1922: Actress and singer Dorothy Dandridge, the first black woman to receive an Oscar nomination for Best Actress, which she earned for 1954's "Carmen Jones," is born in Cleveland, Ohio. She died at age 42 on Sept. 8, 1965, with the cause of death reported as either an accidental overdose of antidepressants or an embolism. Dandridge also starred in movies such as "Bright Road," "Porgy and Bess," "Island in the Sun" and "The Decks Ran Red."
1918: Having lost the support of his army, Germany's Kaiser Wilhelm II announces he would abdicate, becoming the last German emperor. He then fled into exile in the Netherlands.
1918: Spiro Agnew, who would become the 39th vice president of the United States under President Richard Nixon in 1969, is born in Baltimore, Maryland. In 1973, Agnew would resign after pleading no contest to a federal income tax evasion charge, making him the only vice president in United States history to resign because of criminal charges. Agnew died of leukemia at age 77 on Sept. 17, 1996.
1914: Actress Hedy Lamarr, a major contract star of MGM's "Golden Age," is born under the birth name Hedwig Eva Maria Kiesler in Vienna, Austria-Hungary. Some of her best-known movies include "Algiers," "Comrade X," "Boom Town," "White Cargo," "Ziegfeld Girl" and "Samson and Delilah." She died at age 85 on Jan. 19, 2000, from heart failure, chronic valvular heart disease and arteriosclerotic heart disease.
1913: The Great Lakes Storm of 1913, the most destructive natural disaster ever to hit the lakes, destroys 19 ships and kills more than 250 people. The blizzard with hurricane-force winds produced waves over 35 feet high and whiteout snowsqualls.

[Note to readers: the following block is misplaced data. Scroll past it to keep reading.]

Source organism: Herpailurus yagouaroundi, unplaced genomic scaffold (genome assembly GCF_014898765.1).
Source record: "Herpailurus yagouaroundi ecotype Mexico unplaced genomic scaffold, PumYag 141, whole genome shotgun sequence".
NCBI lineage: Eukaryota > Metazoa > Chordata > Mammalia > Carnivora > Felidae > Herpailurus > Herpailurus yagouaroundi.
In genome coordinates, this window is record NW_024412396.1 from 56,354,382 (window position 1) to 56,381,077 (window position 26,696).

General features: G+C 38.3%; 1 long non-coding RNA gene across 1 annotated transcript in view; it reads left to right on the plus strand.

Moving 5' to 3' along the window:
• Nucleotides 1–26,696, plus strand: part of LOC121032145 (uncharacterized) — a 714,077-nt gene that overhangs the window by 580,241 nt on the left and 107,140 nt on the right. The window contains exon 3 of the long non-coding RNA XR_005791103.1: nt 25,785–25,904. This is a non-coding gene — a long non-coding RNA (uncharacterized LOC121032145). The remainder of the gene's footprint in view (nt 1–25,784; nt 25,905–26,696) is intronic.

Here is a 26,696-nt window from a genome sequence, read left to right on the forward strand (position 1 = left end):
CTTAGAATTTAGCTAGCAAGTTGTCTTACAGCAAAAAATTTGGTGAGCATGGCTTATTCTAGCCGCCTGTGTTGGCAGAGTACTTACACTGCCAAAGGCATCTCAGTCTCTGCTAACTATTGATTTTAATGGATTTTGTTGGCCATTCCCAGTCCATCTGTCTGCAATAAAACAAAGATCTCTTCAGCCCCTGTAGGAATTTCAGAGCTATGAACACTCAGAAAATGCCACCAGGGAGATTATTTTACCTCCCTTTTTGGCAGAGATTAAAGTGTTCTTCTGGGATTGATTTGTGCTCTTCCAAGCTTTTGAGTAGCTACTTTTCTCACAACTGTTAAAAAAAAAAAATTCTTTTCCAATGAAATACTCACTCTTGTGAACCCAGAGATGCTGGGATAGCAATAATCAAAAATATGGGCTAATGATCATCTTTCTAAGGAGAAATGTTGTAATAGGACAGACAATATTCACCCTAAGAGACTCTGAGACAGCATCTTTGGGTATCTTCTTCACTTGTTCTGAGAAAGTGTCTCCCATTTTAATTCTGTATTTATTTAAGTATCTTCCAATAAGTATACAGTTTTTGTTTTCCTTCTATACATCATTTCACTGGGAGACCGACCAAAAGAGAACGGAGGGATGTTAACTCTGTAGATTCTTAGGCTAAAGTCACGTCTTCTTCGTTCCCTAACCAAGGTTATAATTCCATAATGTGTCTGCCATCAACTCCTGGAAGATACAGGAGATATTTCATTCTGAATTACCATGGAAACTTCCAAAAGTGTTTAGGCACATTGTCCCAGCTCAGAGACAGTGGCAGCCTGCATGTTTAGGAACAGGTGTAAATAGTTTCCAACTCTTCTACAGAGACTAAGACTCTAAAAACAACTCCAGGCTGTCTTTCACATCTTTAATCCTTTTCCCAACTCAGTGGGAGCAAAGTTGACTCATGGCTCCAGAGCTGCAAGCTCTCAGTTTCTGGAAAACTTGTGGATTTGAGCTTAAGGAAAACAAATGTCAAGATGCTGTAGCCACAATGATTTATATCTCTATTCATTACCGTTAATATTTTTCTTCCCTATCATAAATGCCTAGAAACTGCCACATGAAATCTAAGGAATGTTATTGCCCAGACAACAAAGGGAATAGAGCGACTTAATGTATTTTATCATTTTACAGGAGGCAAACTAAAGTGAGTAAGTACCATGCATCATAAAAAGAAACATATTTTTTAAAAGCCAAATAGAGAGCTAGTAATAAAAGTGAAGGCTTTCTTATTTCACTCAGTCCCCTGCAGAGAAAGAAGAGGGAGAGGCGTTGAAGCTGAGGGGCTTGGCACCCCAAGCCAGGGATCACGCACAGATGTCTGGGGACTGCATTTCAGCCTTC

1911: American illustrator and author Howard Pyle, who primarily worked on books for young people, dies of a sudden kidney infection at the age of 58 in Florence, Italy. His 1883 classic publication "The Merry Adventures of Robin Hood" remains in print, and his other books, frequently with medieval European settings, include a four-volume set on King Arthur. He is also well known for his illustrations of pirates, and is credited with creating the now stereotypical modern image of pirate dress.
1906: Theodore Roosevelt (center, in white suit) becomes the first sitting president of the United States to make an official trip outside the country, doing so to inspect progress on the Panama Canal.
1888: Jack the Ripper kills Mary Jane Kelly, his last known victim. Her mutilated body was discovered lying on the bed in the single room where she lived. Her throat had been severed down to the spine, her abdomen virtually emptied of its organs and her heart was missing.
1887: The United States takes possession of Pearl Harbor from the Hawaii Kingdom, allowing the U.S. Navy to build a coaling and repair station at the harbor.
1872: The Great Boston Fire of 1872 consumes about 65 acres of the city's downtown, destroying 776 buildings and much of the financial district. The fire, which still ranks as one of the most costly fire-related property losses in American history, caused $73.5 million in damage and killed at least 30 people.
1620: Pilgrims aboard the Mayflower sight land at Cape Cod, Massachusetts. However, the date would be Nov. 19 by our modern Gregorian calendar.